Thursday, January 05, 2006

What you spend years building...

... someone could destroy overnight.

Build anyway.

Today we were privileged to walk onto the sacred ground of Theresa and Saul Mauss- that sacred ground being the floors of their home. Theresa shed tears as we lead her into the back bedroom of her home and asked her to look through the debris to see if there was anything that she did not want us to throw out. We watched as the kind, welcoming woman who had so kindly referred to us as "angels sent from the Lord" looked through the belongings that she had once proudly filled her home with, and determined that most had been broken, destroyed, or were now too covered with mold to be kept. As we piled high the unsalvageable items of her home, she wiped tears from her eyes watching years and memories flee from her possession.

A large fish tank sat in the former living room of the home. Its water was stagnant and moldy, and I was sure I would not find life within it. However, as I lifted a plastic plant out of the stones at the bottom of the tank, a large perch fish sprang to life and frantically swam around the tank. Just as the fish sprang to life out of the murkiness and darkness of the water and home, so too had Theresa and Saul found life and the determination to move on out of the murkiness and darkness of their home and the neighborhood that they call home.

Theresa and Saul are receiving aid from Hope House, an organization committed to "creating a society in which truth and justice abide" that "fosters dignity and worth in those with whom we live and work." Hope House's director Don Everard spoke at length with us this afternoon, detailing the unfortunate situation that is living in poverty in New Orleans. The average annual family income of individuals living in Hope House's subsidized housing is $8000/year. However, since Hurricane Katrina, nearly all conventional subsidized housing has been closed. Before the Hurricane, roughly 32,000 individuals were living in this housing. They were forced to relocate and many were unable to. Where do the poor turn when their homes have been washed away?

We asked Don what we, as residents of the northeastern United States can do to help these impoverished people once we have left New Orleans and returned to Saint Joseph's University. Luckily, Don had a few suggestions: 1.) Align yourselves with low income individuals in your own cities. Help them to live a stable life by helping to give them a stable place to live that they might call home. 2.) Take action when national legislation is going through. Fight for the rights of the poor and downtrodden.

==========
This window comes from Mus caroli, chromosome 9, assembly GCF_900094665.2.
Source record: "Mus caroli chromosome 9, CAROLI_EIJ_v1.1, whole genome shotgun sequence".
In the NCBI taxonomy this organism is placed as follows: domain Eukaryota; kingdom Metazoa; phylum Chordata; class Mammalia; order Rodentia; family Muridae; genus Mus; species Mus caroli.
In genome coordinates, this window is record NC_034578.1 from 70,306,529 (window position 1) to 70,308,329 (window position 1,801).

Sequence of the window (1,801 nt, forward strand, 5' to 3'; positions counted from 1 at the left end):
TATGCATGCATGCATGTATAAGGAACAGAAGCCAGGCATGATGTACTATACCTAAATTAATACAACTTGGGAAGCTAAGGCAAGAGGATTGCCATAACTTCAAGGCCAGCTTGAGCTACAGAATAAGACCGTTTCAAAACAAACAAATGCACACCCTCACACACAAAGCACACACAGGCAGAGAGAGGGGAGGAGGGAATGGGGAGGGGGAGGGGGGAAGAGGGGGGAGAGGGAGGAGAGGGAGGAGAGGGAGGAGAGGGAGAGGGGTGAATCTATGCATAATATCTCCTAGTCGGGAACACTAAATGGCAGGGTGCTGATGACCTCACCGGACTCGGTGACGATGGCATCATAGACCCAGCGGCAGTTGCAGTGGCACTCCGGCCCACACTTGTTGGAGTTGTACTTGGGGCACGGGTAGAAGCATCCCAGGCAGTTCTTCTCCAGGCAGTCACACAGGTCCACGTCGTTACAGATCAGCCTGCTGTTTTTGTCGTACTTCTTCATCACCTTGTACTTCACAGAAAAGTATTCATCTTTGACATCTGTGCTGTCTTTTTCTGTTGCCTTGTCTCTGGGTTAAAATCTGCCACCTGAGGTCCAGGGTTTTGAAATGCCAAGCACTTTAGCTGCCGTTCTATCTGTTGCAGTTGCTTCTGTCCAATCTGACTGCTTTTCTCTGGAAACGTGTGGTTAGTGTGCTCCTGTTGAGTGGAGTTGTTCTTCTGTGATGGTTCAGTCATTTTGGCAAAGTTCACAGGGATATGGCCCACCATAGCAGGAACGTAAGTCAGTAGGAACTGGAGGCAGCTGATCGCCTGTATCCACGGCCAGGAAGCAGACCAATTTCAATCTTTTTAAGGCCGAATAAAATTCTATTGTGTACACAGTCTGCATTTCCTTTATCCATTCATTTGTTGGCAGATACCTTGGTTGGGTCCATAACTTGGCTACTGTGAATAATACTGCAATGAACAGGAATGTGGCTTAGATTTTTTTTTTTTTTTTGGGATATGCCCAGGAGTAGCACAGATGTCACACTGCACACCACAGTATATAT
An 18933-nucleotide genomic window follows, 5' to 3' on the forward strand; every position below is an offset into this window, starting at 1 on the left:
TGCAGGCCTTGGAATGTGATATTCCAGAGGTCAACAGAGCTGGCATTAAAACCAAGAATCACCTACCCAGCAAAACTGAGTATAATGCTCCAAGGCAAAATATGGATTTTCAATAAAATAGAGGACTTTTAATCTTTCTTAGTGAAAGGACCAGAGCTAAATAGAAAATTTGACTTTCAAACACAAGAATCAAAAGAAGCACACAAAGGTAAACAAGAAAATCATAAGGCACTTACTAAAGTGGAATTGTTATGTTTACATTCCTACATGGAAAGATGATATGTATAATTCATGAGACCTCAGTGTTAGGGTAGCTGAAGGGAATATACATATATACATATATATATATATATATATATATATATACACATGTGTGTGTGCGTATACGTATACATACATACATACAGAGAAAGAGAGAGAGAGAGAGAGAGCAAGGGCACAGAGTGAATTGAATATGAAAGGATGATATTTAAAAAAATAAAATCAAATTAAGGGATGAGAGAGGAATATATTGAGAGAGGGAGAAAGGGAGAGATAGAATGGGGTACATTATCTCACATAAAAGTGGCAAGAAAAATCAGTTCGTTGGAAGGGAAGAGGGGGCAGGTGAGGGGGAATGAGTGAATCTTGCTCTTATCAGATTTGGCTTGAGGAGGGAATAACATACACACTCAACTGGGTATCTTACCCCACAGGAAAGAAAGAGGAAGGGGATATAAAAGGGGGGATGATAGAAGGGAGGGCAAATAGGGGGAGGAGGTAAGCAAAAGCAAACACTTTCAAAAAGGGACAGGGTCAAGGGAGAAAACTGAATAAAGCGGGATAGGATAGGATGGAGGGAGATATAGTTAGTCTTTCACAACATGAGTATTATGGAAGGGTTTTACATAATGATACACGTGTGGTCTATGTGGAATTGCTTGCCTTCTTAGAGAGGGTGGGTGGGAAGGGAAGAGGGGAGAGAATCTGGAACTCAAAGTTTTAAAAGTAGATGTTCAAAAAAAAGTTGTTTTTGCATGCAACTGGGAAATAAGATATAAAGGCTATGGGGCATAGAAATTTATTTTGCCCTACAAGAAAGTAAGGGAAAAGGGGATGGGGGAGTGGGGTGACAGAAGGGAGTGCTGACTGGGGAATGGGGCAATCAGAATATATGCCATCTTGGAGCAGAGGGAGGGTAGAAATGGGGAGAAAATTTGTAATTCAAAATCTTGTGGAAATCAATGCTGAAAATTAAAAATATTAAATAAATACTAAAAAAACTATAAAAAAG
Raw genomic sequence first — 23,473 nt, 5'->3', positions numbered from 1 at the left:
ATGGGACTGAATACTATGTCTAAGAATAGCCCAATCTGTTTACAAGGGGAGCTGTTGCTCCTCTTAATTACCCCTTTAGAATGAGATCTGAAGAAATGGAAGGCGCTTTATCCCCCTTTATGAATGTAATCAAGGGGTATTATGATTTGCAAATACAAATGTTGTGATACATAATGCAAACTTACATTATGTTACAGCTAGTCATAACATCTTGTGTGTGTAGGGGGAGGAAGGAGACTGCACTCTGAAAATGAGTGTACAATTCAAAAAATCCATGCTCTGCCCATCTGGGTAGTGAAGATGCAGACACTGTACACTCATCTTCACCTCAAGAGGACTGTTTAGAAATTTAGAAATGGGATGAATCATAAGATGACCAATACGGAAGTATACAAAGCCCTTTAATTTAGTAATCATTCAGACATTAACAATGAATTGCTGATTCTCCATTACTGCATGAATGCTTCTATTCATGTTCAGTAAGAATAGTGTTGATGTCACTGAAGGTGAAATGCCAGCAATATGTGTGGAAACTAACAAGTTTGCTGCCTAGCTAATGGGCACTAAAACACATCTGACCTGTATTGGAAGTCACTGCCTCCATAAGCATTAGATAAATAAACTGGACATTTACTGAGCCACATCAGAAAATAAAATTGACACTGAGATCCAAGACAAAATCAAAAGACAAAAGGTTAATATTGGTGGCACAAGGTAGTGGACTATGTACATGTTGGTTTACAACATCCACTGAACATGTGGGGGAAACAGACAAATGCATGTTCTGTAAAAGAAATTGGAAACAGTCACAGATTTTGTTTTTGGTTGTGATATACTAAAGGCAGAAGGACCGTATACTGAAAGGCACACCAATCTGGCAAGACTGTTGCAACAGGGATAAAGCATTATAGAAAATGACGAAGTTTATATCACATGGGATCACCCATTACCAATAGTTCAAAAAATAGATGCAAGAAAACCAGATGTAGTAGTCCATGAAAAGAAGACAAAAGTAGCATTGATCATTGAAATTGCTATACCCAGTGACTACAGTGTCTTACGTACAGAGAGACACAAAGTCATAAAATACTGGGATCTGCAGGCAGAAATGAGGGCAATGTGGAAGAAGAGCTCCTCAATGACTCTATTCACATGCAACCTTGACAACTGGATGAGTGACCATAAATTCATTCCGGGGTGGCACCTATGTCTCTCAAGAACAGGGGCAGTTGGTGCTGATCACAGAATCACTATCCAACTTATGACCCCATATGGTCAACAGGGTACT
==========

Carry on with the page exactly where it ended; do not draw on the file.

I encourage you, too, to take on the challenges that Don has presented.


At 9:34 AM, Anonymous Anonymous said...

We are enjoying keeping in touch with your efforts in New Orleans, thank you for offering help and assistance to those in most need. Keep us the good work and forward our best wishes for continued speedy recovery efforts like your own to continue.

At 10:00 AM, Anonymous Mary said...

Hey Cousin!

I've enjoyed reading everyone's insights. Each of you are giving hope to those who need it. You are doing great work for the community.

May God continue to bless your endeavors,


At 10:17 AM, Anonymous Anonymous said...

Thanks for sharing your experiences. I can't imagine losing all photograghs and special mementos as these folks have.God's blessing upon you all!

Another cousin,

At 12:18 PM, Blogger makmak said...

You are doing a wonderful job! I can't believe your stay is coming to an end!
All of your entries are sad, but heart warming in all that you have done and the lives that you have touched.
Have a safe trip home...
Hi to all.
Rosie's Mom

At 7:45 PM, Anonymous Anonymous said...

Thanks for taking the trip and being angels to the people who need to know others care. Sending info back to us keeps our hearts and pocketbooks open to reach down further to help.



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